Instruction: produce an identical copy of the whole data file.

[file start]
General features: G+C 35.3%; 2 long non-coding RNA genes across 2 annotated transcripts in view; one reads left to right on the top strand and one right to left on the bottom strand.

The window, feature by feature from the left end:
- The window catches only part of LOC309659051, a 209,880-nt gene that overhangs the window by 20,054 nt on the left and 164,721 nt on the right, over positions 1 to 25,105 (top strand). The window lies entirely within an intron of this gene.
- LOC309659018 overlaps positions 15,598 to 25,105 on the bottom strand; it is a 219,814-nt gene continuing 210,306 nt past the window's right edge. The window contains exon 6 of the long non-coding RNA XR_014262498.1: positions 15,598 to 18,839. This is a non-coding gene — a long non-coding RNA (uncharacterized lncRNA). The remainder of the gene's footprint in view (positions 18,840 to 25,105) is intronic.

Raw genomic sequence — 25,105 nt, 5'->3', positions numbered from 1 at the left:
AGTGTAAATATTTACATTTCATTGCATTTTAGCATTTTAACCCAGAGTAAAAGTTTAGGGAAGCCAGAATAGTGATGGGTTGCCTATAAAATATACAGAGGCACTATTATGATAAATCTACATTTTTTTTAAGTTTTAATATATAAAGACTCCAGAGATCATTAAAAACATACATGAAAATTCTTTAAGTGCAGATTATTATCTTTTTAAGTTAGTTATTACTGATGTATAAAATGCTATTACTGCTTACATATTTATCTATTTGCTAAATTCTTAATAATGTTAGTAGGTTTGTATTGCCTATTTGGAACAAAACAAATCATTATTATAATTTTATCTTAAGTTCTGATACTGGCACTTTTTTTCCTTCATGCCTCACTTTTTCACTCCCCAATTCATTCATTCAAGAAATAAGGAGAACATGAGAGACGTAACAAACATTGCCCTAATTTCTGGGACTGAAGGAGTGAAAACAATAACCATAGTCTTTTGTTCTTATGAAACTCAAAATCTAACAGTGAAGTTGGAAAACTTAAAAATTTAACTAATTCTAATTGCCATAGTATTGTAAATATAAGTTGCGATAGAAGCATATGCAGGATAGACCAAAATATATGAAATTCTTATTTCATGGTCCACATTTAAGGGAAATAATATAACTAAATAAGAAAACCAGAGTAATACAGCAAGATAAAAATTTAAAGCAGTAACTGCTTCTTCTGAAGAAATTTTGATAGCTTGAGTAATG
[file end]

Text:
General features: G+C 35.3%; 2 long non-coding RNA genes across 2 annotated transcripts in view; one reads left to right on the top strand and one right to left on the bottom strand.

The window, feature by feature from the left end:
- The window catches only part of LOC309659051, a 209,880-nt gene that overhangs the window by 20,054 nt on the left and 164,721 nt on the right, over positions 1 to 25,105 (top strand). The window lies entirely within an intron of this gene.
- LOC309659018 overlaps positions 15,598 to 25,105 on the bottom strand; it is a 219,814-nt gene continuing 210,306 nt past the window's right edge. The window contains exon 6 of the long non-coding RNA XR_014262498.1: positions 15,598 to 18,839. This is a non-coding gene — a long non-coding RNA (uncharacterized lncRNA). The remainder of the gene's footprint in view (positions 18,840 to 25,105) is intronic.

Raw genomic sequence — 25,105 nt, 5'->3', positions numbered from 1 at the left:
AGTGTAAATATTTACATTTCATTGCATTTTAGCATTTTAACCCAGAGTAAAAGTTTAGGGAAGCCAGAATAGTGATGGGTTGCCTATAAAATATACAGAGGCACTATTATGATAAATCTACATTTTTTTTAAGTTTTAATATATAAAGACTCCAGAGATCATTAAAAACATACATGAAAATTCTTTAAGTGCAGATTATTATCTTTTTAAGTTAGTTATTACTGATGTATAAAATGCTATTACTGCTTACATATTTATCTATTTGCTAAATTCTTAATAATGTTAGTAGGTTTGTATTGCCTATTTGGAACAAAACAAATCATTATTATAATTTTATCTTAAGTTCTGATACTGGCACTTTTTTTCCTTCATGCCTCACTTTTTCACTCCCCAATTCATTCATTCAAGAAATAAGGAGAACATGAGAGACGTAACAAACATTGCCCTAATTTCTGGGACTGAAGGAGTGAAAACAATAACCATAGTCTTTTGTTCTTATGAAACTCAAAATCTAACAGTGAAGTTGGAAAACTTAAAAATTTAACTAATTCTAATTGCCATAGTATTGTAAATATAAGTTGCGATAGAAGCATATGCAGGATAGACCAAAATATATGAAATTCTTATTTCATGGTCCACATTTAAGGGAAATAATATAACTAAATAAGAAAACCAGAGTAATACAGCAAGATAAAAATTTAAAGCAGTAACTGCTTCTTCTGAAGAAATTTTGATAGCTTGAGTAATG